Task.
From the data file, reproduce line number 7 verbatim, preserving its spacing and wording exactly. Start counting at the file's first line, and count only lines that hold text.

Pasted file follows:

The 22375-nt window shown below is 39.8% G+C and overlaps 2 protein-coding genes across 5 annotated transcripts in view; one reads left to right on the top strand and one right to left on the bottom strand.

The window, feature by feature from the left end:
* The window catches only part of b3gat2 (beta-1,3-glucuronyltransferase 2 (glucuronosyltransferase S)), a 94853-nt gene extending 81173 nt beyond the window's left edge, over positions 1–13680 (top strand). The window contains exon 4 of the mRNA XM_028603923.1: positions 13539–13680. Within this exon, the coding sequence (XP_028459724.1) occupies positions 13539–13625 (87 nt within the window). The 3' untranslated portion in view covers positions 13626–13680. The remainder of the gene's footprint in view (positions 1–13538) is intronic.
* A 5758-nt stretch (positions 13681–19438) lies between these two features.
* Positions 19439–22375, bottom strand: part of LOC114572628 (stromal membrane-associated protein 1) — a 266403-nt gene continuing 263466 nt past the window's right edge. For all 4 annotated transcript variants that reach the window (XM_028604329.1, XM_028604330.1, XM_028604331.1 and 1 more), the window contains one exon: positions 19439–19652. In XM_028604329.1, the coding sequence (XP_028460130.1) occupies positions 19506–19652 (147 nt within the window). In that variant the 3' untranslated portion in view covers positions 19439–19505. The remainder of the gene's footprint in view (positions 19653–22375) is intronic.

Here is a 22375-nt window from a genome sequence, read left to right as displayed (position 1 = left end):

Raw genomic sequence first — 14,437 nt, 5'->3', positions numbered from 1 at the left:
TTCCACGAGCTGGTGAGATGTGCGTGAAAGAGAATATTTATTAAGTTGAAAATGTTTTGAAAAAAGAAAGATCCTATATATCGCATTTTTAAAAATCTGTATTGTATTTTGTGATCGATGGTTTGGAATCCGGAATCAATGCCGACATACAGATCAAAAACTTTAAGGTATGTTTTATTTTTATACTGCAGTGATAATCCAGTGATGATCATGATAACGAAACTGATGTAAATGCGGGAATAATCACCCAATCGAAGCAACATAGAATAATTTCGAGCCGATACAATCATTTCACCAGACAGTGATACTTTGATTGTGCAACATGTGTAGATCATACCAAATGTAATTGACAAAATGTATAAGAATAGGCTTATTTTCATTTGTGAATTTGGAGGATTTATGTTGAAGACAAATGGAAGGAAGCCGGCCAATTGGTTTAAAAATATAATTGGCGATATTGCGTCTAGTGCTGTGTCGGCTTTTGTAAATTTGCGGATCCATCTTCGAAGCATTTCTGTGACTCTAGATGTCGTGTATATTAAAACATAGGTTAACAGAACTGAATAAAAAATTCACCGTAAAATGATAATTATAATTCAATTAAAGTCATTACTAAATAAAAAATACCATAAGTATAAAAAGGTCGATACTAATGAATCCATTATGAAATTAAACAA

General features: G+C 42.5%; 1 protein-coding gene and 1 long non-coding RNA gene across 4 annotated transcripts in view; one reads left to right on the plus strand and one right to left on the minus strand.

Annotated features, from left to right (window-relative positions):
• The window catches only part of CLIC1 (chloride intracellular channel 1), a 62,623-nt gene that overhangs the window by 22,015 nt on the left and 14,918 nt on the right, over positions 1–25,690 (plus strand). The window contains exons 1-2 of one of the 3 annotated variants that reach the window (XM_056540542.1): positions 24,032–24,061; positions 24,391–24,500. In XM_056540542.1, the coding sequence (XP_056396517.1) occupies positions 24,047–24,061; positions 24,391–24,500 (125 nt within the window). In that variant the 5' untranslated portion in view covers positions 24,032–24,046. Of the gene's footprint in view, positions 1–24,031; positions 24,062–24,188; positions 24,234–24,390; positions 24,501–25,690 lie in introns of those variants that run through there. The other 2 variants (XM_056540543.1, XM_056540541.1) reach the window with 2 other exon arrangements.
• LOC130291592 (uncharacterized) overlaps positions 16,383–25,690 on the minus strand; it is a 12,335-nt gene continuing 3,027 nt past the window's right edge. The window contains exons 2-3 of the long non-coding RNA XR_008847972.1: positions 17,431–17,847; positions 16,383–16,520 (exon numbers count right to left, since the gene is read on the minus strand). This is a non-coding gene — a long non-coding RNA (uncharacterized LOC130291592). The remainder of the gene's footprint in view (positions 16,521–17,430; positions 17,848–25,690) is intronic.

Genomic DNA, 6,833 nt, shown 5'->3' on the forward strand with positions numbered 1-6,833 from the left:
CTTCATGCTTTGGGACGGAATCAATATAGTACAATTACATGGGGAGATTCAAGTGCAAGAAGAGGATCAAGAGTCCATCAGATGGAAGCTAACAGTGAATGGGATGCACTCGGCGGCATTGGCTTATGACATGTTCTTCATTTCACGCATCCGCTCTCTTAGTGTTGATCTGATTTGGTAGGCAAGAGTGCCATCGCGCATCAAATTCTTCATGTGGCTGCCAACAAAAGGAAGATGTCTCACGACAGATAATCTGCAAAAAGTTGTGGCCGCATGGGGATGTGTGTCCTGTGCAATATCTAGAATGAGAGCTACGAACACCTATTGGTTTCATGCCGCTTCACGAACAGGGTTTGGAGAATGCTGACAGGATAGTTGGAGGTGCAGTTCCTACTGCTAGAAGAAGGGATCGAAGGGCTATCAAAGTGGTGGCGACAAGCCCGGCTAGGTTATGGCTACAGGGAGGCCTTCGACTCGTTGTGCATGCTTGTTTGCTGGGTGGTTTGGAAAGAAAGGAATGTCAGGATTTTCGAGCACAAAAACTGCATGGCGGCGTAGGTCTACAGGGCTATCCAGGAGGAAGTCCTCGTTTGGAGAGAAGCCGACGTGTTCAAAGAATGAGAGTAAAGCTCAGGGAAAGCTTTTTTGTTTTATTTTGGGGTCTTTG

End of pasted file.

Raw genomic sequence first — 14,437 nt, 5'->3', positions numbered from 1 at the left: